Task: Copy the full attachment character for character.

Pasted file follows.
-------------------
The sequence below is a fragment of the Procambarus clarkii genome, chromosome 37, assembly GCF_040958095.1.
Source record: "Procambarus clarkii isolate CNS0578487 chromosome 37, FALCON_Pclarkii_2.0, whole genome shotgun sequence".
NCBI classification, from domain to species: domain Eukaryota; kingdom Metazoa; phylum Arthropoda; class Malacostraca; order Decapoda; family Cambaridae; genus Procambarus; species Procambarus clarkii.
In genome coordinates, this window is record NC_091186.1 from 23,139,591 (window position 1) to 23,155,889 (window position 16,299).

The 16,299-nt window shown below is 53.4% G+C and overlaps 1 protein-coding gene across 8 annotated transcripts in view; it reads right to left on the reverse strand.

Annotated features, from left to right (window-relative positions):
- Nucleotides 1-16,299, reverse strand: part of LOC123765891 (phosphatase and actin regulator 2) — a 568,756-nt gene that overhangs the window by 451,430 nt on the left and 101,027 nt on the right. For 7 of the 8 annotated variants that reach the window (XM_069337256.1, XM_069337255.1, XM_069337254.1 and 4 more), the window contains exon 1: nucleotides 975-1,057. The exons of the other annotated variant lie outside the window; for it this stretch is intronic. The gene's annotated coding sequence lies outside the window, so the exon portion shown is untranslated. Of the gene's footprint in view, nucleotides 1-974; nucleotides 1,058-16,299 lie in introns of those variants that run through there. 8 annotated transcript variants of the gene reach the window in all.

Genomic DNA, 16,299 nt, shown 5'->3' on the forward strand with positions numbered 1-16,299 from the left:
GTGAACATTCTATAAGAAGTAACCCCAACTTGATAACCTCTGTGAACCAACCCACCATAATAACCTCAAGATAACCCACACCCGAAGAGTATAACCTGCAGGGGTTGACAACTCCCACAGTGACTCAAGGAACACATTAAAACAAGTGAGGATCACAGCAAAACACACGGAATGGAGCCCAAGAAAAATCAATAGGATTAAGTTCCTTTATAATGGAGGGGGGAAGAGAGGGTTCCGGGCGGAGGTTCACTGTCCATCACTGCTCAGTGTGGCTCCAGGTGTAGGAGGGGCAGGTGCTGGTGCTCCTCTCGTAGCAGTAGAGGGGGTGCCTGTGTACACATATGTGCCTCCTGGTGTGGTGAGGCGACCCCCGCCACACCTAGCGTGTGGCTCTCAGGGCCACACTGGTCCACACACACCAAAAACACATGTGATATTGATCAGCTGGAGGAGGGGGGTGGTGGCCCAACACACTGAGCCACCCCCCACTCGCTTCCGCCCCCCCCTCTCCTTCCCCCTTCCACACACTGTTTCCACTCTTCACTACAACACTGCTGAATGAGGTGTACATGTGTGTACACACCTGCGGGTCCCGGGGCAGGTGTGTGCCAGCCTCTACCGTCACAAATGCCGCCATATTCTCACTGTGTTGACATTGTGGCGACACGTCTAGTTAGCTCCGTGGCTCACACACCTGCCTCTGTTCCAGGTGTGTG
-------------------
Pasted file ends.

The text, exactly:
The sequence below is a fragment of the Procambarus clarkii genome, chromosome 37, assembly GCF_040958095.1.
Source record: "Procambarus clarkii isolate CNS0578487 chromosome 37, FALCON_Pclarkii_2.0, whole genome shotgun sequence".
NCBI classification, from domain to species: domain Eukaryota; kingdom Metazoa; phylum Arthropoda; class Malacostraca; order Decapoda; family Cambaridae; genus Procambarus; species Procambarus clarkii.
In genome coordinates, this window is record NC_091186.1 from 23,139,591 (window position 1) to 23,155,889 (window position 16,299).

The 16,299-nt window shown below is 53.4% G+C and overlaps 1 protein-coding gene across 8 annotated transcripts in view; it reads right to left on the reverse strand.

Annotated features, from left to right (window-relative positions):
- Nucleotides 1-16,299, reverse strand: part of LOC123765891 (phosphatase and actin regulator 2) — a 568,756-nt gene that overhangs the window by 451,430 nt on the left and 101,027 nt on the right. For 7 of the 8 annotated variants that reach the window (XM_069337256.1, XM_069337255.1, XM_069337254.1 and 4 more), the window contains exon 1: nucleotides 975-1,057. The exons of the other annotated variant lie outside the window; for it this stretch is intronic. The gene's annotated coding sequence lies outside the window, so the exon portion shown is untranslated. Of the gene's footprint in view, nucleotides 1-974; nucleotides 1,058-16,299 lie in introns of those variants that run through there. 8 annotated transcript variants of the gene reach the window in all.

Genomic DNA, 16,299 nt, shown 5'->3' on the forward strand with positions numbered 1-16,299 from the left:
GTGAACATTCTATAAGAAGTAACCCCAACTTGATAACCTCTGTGAACCAACCCACCATAATAACCTCAAGATAACCCACACCCGAAGAGTATAACCTGCAGGGGTTGACAACTCCCACAGTGACTCAAGGAACACATTAAAACAAGTGAGGATCACAGCAAAACACACGGAATGGAGCCCAAGAAAAATCAATAGGATTAAGTTCCTTTATAATGGAGGGGGGAAGAGAGGGTTCCGGGCGGAGGTTCACTGTCCATCACTGCTCAGTGTGGCTCCAGGTGTAGGAGGGGCAGGTGCTGGTGCTCCTCTCGTAGCAGTAGAGGGGGTGCCTGTGTACACATATGTGCCTCCTGGTGTGGTGAGGCGACCCCCGCCACACCTAGCGTGTGGCTCTCAGGGCCACACTGGTCCACACACACCAAAAACACATGTGATATTGATCAGCTGGAGGAGGGGGGTGGTGGCCCAACACACTGAGCCACCCCCCACTCGCTTCCGCCCCCCCCTCTCCTTCCCCCTTCCACACACTGTTTCCACTCTTCACTACAACACTGCTGAATGAGGTGTACATGTGTGTACACACCTGCGGGTCCCGGGGCAGGTGTGTGCCAGCCTCTACCGTCACAAATGCCGCCATATTCTCACTGTGTTGACATTGTGGCGACACGTCTAGTTAGCTCCGTGGCTCACACACCTGCCTCTGTTCCAGGTGTGTG